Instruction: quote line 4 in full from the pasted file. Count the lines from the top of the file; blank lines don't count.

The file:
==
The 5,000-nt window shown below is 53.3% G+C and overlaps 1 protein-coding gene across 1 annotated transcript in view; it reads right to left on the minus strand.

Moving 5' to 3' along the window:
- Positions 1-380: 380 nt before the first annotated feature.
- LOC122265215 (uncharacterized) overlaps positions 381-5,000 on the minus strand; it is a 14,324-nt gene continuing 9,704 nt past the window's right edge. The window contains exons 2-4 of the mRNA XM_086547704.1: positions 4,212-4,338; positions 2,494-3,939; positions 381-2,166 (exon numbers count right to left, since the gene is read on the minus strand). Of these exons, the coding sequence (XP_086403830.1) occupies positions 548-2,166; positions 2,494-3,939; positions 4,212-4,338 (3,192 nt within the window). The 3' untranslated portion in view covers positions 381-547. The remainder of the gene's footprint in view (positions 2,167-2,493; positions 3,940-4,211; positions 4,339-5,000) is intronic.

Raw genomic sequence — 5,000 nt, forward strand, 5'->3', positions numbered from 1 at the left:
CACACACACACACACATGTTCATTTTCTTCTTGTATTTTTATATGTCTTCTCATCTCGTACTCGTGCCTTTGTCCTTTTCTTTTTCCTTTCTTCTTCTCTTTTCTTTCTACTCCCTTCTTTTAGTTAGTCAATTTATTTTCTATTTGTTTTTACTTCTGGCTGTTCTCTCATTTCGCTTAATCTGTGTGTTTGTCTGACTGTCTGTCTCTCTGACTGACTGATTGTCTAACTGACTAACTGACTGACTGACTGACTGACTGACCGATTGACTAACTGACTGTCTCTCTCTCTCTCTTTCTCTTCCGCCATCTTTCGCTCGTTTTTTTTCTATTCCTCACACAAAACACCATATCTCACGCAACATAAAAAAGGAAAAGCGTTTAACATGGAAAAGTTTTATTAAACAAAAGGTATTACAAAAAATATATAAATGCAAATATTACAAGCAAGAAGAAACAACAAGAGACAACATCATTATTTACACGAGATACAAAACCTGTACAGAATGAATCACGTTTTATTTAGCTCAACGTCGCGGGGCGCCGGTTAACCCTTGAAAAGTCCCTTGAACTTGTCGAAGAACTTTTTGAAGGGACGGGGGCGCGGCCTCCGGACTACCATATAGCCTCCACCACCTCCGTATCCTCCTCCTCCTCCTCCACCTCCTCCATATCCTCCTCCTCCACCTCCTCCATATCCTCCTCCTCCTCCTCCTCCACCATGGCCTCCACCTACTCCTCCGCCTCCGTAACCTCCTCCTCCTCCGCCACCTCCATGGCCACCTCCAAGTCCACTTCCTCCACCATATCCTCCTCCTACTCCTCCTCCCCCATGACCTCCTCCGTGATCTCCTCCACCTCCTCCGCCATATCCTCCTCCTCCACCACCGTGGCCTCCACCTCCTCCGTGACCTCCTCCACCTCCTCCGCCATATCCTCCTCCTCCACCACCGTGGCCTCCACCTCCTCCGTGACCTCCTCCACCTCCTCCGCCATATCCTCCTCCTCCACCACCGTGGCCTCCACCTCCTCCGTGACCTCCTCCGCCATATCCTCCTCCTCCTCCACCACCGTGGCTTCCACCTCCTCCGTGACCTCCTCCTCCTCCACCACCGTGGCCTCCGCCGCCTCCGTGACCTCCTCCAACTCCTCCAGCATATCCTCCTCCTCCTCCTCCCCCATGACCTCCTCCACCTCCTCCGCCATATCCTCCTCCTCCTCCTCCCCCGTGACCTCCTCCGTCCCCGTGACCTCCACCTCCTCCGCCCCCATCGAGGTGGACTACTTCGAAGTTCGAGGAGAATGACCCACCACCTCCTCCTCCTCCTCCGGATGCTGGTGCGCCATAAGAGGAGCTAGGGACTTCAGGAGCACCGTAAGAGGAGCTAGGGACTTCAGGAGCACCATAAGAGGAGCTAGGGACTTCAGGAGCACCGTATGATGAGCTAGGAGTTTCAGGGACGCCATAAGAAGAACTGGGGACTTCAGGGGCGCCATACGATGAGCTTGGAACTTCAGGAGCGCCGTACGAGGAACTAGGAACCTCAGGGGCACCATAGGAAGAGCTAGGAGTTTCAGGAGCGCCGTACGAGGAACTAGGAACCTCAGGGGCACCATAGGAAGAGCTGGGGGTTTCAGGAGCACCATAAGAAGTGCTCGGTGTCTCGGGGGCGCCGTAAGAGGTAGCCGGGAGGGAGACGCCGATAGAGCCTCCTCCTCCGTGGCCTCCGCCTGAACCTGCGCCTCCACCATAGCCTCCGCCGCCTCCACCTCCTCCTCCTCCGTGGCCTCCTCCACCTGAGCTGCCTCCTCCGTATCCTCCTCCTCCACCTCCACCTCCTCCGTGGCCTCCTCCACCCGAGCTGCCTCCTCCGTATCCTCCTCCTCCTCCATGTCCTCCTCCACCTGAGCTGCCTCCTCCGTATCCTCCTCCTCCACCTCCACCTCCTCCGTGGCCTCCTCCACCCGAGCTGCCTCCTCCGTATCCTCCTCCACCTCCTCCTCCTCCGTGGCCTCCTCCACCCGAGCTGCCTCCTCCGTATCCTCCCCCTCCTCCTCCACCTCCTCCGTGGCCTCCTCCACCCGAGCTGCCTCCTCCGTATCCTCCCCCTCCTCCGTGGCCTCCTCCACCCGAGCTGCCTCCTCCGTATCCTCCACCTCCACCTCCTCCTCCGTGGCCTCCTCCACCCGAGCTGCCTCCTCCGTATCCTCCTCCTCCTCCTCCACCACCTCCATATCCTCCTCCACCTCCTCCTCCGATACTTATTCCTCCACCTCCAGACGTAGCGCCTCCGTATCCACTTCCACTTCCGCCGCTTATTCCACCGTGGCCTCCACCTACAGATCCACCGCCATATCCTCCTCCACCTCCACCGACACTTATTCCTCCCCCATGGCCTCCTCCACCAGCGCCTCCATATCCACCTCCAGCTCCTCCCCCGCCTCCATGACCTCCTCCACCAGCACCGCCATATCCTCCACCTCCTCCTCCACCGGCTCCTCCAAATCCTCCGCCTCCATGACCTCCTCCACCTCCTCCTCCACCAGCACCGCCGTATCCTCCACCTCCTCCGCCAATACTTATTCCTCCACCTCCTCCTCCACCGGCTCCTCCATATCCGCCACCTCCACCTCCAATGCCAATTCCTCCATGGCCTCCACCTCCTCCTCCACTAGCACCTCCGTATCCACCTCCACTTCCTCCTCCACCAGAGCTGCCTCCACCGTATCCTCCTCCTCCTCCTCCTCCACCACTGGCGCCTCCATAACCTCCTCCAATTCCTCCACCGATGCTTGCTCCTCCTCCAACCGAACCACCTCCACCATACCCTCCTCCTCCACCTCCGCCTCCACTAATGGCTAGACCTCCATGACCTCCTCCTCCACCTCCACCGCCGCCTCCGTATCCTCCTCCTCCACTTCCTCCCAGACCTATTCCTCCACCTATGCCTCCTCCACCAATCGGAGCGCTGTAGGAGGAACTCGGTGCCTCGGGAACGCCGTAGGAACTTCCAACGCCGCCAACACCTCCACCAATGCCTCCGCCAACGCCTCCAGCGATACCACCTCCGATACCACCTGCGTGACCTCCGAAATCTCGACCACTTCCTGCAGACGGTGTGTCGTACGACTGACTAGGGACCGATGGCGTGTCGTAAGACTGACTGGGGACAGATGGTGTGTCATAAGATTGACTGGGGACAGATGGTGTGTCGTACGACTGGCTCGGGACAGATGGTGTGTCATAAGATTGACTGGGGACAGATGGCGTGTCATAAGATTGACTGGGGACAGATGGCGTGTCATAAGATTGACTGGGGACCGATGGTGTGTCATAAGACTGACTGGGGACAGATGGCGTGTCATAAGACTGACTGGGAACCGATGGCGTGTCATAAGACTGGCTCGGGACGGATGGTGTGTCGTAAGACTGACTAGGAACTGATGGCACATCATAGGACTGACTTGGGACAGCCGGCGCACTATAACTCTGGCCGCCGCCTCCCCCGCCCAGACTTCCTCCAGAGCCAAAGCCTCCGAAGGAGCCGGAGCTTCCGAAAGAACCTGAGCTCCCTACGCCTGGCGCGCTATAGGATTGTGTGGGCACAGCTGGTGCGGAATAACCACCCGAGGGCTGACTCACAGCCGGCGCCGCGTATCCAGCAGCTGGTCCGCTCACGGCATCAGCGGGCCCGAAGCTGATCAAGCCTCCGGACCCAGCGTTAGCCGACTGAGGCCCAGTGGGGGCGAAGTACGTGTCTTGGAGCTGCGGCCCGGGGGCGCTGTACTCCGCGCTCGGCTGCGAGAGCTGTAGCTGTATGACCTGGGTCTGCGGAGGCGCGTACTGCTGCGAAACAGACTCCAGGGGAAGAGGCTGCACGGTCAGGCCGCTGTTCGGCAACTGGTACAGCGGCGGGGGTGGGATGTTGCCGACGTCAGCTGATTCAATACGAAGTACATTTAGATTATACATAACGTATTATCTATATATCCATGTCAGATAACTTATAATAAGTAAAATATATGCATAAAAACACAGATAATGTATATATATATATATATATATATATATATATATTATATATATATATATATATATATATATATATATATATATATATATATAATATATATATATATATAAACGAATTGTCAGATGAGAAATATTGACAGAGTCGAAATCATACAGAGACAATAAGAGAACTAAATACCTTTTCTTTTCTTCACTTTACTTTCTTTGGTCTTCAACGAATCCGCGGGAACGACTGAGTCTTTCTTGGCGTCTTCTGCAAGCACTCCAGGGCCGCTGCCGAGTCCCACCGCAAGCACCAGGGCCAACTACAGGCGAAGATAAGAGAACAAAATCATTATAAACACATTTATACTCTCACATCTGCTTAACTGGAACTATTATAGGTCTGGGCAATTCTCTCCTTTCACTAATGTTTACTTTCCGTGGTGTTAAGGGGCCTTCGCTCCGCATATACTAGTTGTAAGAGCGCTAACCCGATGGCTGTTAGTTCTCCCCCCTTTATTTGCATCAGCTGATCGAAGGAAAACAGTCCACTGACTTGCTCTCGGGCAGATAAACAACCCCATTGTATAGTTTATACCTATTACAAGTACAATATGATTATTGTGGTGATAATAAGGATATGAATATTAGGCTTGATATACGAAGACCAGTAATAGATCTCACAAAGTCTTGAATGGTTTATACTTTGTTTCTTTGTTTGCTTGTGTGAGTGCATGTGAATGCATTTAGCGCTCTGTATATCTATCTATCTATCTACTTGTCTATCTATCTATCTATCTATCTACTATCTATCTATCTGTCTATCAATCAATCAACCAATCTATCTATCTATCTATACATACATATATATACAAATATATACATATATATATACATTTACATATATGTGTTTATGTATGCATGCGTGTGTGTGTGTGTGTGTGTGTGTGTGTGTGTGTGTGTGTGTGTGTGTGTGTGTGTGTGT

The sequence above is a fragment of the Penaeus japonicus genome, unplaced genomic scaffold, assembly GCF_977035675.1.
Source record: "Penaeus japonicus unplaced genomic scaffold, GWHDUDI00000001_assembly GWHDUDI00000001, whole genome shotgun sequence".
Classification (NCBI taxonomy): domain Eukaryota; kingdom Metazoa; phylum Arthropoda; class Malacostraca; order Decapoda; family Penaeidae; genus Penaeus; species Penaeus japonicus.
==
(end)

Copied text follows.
- LOC122265215 (uncharacterized) overlaps positions 381-5,000 on the minus strand; it is a 14,324-nt gene continuing 9,704 nt past the window's right edge. The window contains exons 2-4 of the mRNA XM_086547704.1: positions 4,212-4,338; positions 2,494-3,939; positions 381-2,166 (exon numbers count right to left, since the gene is read on the minus strand). Of these exons, the coding sequence (XP_086403830.1) occupies positions 548-2,166; positions 2,494-3,939; positions 4,212-4,338 (3,192 nt within the window). The 3' untranslated portion in view covers positions 381-547. The remainder of the gene's footprint in view (positions 2,167-2,493; positions 3,940-4,211; positions 4,339-5,000) is intronic.